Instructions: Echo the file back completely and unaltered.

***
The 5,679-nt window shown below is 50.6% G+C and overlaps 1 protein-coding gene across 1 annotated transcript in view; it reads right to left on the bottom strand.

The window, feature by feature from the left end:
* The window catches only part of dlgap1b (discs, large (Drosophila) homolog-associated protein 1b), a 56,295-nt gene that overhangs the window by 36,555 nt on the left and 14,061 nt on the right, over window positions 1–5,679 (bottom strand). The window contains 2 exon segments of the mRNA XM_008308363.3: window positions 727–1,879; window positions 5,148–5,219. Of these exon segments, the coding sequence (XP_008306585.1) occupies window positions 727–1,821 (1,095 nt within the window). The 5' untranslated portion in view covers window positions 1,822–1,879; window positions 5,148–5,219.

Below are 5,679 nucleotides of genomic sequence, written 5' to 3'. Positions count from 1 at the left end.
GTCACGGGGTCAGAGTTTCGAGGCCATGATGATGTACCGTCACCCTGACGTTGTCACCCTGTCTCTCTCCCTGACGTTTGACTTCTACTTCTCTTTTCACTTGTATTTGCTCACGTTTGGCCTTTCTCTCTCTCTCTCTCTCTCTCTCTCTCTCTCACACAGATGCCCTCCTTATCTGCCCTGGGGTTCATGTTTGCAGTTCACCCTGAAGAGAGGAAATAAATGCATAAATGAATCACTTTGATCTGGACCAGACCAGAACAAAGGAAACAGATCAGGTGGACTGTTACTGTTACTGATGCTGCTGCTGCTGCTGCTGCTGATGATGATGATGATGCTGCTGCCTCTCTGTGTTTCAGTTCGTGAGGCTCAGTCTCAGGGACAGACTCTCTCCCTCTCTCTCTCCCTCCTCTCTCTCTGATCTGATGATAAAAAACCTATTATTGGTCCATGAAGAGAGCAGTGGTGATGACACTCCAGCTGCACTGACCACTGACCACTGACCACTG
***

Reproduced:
The 5,679-nt window shown below is 50.6% G+C and overlaps 1 protein-coding gene across 1 annotated transcript in view; it reads right to left on the bottom strand.

The window, feature by feature from the left end:
* The window catches only part of dlgap1b (discs, large (Drosophila) homolog-associated protein 1b), a 56,295-nt gene that overhangs the window by 36,555 nt on the left and 14,061 nt on the right, over window positions 1–5,679 (bottom strand). The window contains 2 exon segments of the mRNA XM_008308363.3: window positions 727–1,879; window positions 5,148–5,219. Of these exon segments, the coding sequence (XP_008306585.1) occupies window positions 727–1,821 (1,095 nt within the window). The 5' untranslated portion in view covers window positions 1,822–1,879; window positions 5,148–5,219.

Below are 5,679 nucleotides of genomic sequence, written 5' to 3'. Positions count from 1 at the left end.
GTCACGGGGTCAGAGTTTCGAGGCCATGATGATGTACCGTCACCCTGACGTTGTCACCCTGTCTCTCTCCCTGACGTTTGACTTCTACTTCTCTTTTCACTTGTATTTGCTCACGTTTGGCCTTTCTCTCTCTCTCTCTCTCTCTCTCTCTCTCTCACACAGATGCCCTCCTTATCTGCCCTGGGGTTCATGTTTGCAGTTCACCCTGAAGAGAGGAAATAAATGCATAAATGAATCACTTTGATCTGGACCAGACCAGAACAAAGGAAACAGATCAGGTGGACTGTTACTGTTACTGATGCTGCTGCTGCTGCTGCTGCTGATGATGATGATGATGCTGCTGCCTCTCTGTGTTTCAGTTCGTGAGGCTCAGTCTCAGGGACAGACTCTCTCCCTCTCTCTCTCCCTCCTCTCTCTCTGATCTGATGATAAAAAACCTATTATTGGTCCATGAAGAGAGCAGTGGTGATGACACTCCAGCTGCACTGACCACTGACCACTGACCACTG